Pre-literate society is not renowned for its rapid development. It did develop though, however slowly, and in increasing active dialogue with its own increasing detritus. The huge enabling factor for this capacity for generational, cumulative learning was of course spoken language which, believe it or not, is the topic of this sermon. With spoken language humans adapted much faster than biological evolution ever allowed, even if it appears to us to begin ponderously.
Aside from being born, which we might call a creature's first initiation into the religion of Every (if we are being very loose and broad), the first religious initiation available to humans is learning their first language, learning how to speak and listen in aural symbolic patterns. The content of these sounds are arbitrary, abstract and cultural. That is, the words and grammars are learned by listening to others babble them even if a brain-language which needs to upload the going software for speech is in fact innate. (There is ongoing and fascinating research continuing on these topics). That's why people born in Japan will speak Japanese, regardless of where their parents are from, but they'll be able to communicate, more or less, the same sorts of things as children in England.
We like to call this learned part of language 'cultural' but it is, in a very real sense, religious in itself. I've often thought the bit of the Genesis story where Adam gets to name the creatures is about right. They only have names because we named them (but that name we use will not be the eternal name). And the only way our name will 'work' as a communicative bit of detritus is if other people 'believe' the same symbolic utterance represents the said thing (I'm thinking of a dog). There is good reason for language (evolutionarily, say), to have a word that means 'dog', but no good reason for a particular language, a particular word. They're all capable of being very good. We get our particular language from the ongoing aural detritus of our society. It's our religion and once bought into no other is conceivable, more or less.
Which is why I include language itself in my admittedly very broad definition of religion. In itself language may not constitute shared story, but that is its tendency, and in the earliest times of language the very narratives, not just the words, must have been shared very closely among a language group. Words don't really exist outside narratives. And all of the narratives surrounding Neo, say, are mythopoeic.
I am not the first to suggest that the origins of religion and language might be coterminous, just incidentally.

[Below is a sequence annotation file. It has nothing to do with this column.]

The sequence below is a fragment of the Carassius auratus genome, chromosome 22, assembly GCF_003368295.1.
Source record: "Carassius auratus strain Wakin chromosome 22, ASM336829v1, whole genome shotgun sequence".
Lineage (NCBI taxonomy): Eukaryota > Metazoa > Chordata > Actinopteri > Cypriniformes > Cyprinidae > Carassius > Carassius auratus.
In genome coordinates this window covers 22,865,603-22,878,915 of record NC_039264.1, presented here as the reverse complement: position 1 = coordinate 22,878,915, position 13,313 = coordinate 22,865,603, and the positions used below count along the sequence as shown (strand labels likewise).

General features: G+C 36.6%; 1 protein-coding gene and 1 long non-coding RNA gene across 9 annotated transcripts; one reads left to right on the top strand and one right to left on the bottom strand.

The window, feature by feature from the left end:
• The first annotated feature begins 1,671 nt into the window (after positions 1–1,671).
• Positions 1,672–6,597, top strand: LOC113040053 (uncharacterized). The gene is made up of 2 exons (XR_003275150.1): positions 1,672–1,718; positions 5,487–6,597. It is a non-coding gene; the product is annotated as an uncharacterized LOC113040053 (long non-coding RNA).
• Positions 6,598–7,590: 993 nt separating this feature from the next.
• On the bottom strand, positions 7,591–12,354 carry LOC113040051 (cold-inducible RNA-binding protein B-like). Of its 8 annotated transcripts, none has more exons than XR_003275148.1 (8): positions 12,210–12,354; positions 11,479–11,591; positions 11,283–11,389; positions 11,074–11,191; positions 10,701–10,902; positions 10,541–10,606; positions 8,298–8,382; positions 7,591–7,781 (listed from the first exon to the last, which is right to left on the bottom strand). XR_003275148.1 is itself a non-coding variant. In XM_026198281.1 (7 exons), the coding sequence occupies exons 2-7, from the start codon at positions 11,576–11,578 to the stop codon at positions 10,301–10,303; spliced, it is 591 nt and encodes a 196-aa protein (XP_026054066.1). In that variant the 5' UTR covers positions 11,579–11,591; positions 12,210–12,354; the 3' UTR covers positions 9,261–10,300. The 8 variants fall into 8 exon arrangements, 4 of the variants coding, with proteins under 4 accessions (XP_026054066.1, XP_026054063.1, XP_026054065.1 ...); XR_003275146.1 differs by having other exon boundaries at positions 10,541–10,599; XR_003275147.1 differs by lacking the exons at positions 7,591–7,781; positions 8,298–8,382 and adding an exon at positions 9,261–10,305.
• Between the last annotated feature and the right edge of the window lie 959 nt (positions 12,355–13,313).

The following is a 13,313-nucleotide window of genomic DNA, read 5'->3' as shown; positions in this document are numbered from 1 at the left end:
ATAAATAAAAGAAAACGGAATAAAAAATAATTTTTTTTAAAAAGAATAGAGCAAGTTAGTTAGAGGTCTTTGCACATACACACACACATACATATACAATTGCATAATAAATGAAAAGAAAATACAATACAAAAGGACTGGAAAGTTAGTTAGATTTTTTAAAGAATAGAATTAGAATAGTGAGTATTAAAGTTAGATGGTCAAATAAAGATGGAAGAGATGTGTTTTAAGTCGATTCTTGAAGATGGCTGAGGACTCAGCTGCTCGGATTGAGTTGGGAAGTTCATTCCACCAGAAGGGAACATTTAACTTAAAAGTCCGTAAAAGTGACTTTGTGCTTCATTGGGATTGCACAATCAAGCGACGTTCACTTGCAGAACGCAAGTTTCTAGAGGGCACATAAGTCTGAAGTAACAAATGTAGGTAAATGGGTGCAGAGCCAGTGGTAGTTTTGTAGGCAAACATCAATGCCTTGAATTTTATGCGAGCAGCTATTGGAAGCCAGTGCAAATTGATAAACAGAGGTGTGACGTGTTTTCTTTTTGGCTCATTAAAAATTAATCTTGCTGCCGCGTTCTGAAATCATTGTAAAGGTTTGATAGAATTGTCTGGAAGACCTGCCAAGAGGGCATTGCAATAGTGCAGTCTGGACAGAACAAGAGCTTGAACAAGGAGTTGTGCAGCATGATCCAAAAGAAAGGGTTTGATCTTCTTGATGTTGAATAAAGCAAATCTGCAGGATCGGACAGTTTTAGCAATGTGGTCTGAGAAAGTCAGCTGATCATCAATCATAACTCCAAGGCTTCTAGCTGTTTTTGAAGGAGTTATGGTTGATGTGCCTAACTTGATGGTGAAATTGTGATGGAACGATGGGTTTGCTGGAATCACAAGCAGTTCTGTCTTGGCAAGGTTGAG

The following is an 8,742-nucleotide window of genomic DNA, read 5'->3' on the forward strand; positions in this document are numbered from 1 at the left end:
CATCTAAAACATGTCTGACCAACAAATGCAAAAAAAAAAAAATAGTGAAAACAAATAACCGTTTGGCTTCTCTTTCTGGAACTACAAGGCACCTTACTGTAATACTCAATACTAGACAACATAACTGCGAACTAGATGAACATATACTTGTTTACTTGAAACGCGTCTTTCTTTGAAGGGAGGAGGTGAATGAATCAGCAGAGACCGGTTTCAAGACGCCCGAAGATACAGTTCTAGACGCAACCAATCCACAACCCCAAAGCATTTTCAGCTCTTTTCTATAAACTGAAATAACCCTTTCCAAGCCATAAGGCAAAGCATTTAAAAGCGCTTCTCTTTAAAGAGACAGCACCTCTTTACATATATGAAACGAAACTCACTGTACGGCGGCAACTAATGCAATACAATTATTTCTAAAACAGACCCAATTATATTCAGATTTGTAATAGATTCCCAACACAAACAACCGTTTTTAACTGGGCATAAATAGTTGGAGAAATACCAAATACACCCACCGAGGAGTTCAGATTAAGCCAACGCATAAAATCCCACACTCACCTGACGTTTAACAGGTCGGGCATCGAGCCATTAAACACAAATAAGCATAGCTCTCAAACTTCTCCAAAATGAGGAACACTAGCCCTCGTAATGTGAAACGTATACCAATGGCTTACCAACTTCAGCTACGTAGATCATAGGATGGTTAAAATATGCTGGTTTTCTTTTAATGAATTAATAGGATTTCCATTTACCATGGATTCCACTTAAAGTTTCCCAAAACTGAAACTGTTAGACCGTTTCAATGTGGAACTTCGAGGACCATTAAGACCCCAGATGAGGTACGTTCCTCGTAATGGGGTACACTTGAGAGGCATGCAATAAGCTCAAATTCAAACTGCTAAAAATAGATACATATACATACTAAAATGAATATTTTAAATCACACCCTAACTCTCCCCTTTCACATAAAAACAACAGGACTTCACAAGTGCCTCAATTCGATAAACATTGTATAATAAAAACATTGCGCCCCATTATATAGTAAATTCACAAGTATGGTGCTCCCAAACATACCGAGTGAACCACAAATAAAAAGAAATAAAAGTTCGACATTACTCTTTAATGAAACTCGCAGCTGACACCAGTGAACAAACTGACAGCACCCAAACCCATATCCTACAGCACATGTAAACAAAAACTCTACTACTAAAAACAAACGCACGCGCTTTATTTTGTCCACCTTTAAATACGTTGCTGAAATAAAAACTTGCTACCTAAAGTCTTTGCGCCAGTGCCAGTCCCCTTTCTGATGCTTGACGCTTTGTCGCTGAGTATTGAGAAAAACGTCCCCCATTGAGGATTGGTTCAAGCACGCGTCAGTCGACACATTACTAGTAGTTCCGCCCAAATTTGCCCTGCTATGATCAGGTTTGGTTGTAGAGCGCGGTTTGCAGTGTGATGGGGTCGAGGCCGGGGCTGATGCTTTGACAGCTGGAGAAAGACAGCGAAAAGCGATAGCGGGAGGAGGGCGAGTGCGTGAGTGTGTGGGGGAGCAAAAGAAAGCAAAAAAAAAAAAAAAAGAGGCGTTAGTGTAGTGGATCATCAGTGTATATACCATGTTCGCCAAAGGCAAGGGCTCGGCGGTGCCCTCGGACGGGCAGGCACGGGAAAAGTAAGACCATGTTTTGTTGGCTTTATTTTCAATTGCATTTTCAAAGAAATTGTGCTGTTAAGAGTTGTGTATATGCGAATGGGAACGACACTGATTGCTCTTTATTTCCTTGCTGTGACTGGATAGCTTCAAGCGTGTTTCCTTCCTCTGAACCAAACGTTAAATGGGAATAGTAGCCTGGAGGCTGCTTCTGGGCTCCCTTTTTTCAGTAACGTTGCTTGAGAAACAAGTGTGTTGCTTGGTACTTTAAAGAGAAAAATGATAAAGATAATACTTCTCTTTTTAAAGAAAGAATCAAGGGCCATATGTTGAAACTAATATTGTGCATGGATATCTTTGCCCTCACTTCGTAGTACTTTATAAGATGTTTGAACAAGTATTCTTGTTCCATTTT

A major difference between an existing wall, which may have been built 200 years ago, and a word, 'wall', is that if no speaker says the word for a generation the word is lost forever. The existence of the word is dependent on a host of living memory, a living, procreating community. The word isn't 'just in Neo's head' though, because if it is not spoken in reference to its understood meaning repeatedly it is lost. It needs heads to be in but can only continue to exist if it is actually breathed between them, is actually made a part of the observable environment, however fleetingly.
And meanwhile without language Neo and his community probably would not even be surviving. They have become dependent on it like spiders are dependent on their webs. And they are not merely dependent upon it in order to survive in their current ecosystem, they are dependent upon it for their capacity to adapt (to an increasing detritus of increasing types, even if nothing else). Language - language in narrative - had become society's meta-memory and meta-computer.
I have gone on long enough for one morning, and I have not really talked about logos. Already, with life's interaction with its own cumulative detritus, I have discussed a possible philosophical and archaeological starting point for the idea of logos, as well as a possible engine for change and a pathway to more elaborate, semi-communicative change. Then I have talked about language which, though half a cultural artefact, with cumulative knowledge and increasingly interesting stories has started to look like logos.
But I still don't think what I have described deserves the term logos. That will have to wait to next week, when I sketch from here the origins of written language and written, popularly accessible and transmittable, stories. That's where logos goes off, as does religion and most everything else.
And if I might draw attention to the lyrics of a verse not in this version:
You say I took the name in vain
Well I don't really know the name
But if I did, well really, what's it to ya
There's a blaze of light in every word
It doesn't matter which you heard
The broken or the holy
Everything, thank you for this opportunity to teach what I have to teach. I pray that I bore few and deceive none. Bless all my readers, those that think well of my words and those that don't. So be it.